Passing the Torch (or in this case, Torah).

Dear Ezra Community, 

I have a short-sleeved plaid shirt that gets a lot of mileage at this time of the year. I like it for a few reasons; it is loose, breathes well, and looks like a button-down shirt even though it only has a few buttons at the top. Most importantly, it belonged to my grandfather, Stanley Cohen. I wear this shirt when I feel like I need a little extra support or a push into a day that might be potentially challenging. While I never knew Stanley, his love of music and his senses of style and humor are a big part of who I am as a person and as a teacher. While priestly status traditionally passes through the father, thanks to my parents’ decision to hyphenate my last name, I also take with me a small part of Stanley’s inheritance as a Kohen or member of the priestly class. 

While my status as a “Ben-Bat-Kohen” (the son of a daughter of a Kohen) does not actually mean anything in Jewish tradition, I can’t help but share in a sense of pride when I read the priestly blessing in this week’s parasha, Nasso. When Moses is almost ready to finish setting up the Mishkan or Tabernacle, he is told to assemble the priests and confer the blessing upon them that they will give to the people. This blessing, today known as Birkat Kohanim, or the Priestly Blessing is traditionally recited on major holidays in the diaspora and on shabbat or even as a part of daily services in Israel (depending on Ashkenazi/Sephardi customs). 

Now, as we prepare to close the 2021-2022 school year, it gives me great pleasure to be able to confer that same blessing on all of us as a community. This year has certainly had its challenges, but I am grateful to be in a community where we not only embrace those challenges, but work together to find solutions that work for a wide range of learners and participants. This blessing, often called the Threefold Blessing, is in fact three different brachot and each part is deserving of its own attention. When combined together, it is the ultimate blessing of belief, wellbeing, and peace - one that we particularly need right now.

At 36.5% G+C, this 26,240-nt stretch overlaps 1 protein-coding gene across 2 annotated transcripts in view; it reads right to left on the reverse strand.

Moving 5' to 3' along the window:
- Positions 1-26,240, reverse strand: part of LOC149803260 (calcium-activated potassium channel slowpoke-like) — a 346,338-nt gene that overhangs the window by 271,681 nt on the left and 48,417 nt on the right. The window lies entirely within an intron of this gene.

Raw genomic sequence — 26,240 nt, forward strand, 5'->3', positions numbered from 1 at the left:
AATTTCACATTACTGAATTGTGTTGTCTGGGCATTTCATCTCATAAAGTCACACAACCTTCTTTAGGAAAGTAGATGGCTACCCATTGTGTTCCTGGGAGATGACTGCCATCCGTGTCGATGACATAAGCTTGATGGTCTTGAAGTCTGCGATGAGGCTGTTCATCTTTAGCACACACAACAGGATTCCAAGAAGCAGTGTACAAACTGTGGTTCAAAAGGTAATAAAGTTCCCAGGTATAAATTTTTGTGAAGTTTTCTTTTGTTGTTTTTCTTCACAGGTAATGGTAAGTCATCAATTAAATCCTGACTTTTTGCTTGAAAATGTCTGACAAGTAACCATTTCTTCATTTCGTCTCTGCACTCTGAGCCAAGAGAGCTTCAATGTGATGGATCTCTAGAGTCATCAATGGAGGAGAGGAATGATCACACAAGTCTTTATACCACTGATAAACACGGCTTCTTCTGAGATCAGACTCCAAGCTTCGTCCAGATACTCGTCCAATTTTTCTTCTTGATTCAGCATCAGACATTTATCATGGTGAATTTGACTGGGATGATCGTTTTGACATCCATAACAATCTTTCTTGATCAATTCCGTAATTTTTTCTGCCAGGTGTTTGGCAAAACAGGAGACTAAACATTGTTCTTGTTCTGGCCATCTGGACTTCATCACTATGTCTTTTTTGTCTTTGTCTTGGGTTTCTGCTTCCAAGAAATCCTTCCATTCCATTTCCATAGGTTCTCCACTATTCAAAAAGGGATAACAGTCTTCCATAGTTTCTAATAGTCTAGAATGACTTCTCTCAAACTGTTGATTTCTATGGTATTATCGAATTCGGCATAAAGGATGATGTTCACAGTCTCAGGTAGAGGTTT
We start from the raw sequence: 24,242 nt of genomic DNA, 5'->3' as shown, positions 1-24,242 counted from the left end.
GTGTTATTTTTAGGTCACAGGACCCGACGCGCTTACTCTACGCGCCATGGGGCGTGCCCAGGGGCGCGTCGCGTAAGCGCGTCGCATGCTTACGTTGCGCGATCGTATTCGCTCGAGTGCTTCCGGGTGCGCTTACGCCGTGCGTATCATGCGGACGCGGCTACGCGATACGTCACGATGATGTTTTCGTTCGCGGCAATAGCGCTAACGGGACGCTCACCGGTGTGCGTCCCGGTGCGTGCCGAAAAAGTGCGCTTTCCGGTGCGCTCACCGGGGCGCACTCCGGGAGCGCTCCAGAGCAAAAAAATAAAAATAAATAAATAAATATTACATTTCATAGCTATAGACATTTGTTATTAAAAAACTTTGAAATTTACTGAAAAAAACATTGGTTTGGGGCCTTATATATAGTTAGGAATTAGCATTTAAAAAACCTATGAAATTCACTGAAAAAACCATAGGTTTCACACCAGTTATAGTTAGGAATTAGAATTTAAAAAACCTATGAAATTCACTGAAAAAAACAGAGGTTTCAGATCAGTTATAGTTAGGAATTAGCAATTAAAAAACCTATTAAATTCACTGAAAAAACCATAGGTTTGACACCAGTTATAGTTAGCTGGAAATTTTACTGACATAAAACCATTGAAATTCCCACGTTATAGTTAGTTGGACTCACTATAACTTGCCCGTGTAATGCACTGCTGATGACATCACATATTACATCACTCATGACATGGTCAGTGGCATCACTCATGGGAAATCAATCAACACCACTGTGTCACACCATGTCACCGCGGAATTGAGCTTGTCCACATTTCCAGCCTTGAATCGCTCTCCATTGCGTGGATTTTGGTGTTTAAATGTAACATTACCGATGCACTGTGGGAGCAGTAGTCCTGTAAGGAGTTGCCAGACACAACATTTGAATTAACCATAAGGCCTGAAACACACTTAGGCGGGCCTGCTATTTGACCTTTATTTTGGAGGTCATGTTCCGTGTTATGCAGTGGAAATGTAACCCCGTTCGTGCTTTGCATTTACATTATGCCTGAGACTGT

We have been able to come together as a community in numerous ways this year. The act of choosing to be involved in a community of Jewish education is in itself a blessing and keeps us connected. As we move into the summer, while school may not be in session, we are still here for you as a community and are looking forward to introducing new ways to stay connected and to learn and celebrate together. We also welcome parents and community members alike to come and visit us or schedule a tour so that we can share some of the amazing stories and successes of our school with you. 

I’ve written before about how much pleasure it gives me to get to see new traditions take hold. Today, I had the privilege of witnessing not one, but two newer traditions. The Staci and J.Z. Glazier Torah Achievement award is given each year to an 8th grader who goes above and beyond to contribute to our community by reading Torah. This year, we awarded the prize to Itamar Lebowitz and Jordan Hass. At the end of the Torah service, where the 8th graders led our school in Tefillah for the last time, the Torah was passed from student to student until it reached the 7th graders, eager to step into new shoes of leadership. As the faces of the younger students looked on, eagerly awaiting their own turn, I was filled with an enormous sense of pride and appreciation. Next Thursday, when our 8th graders have graduated, our 7th grade will have the opportunity to lead and we will start getting ready for another great year at Ezra. 

Wishing you all a good end of the week and a peaceful Shabbat. I feel truly blessed to be a part of this community.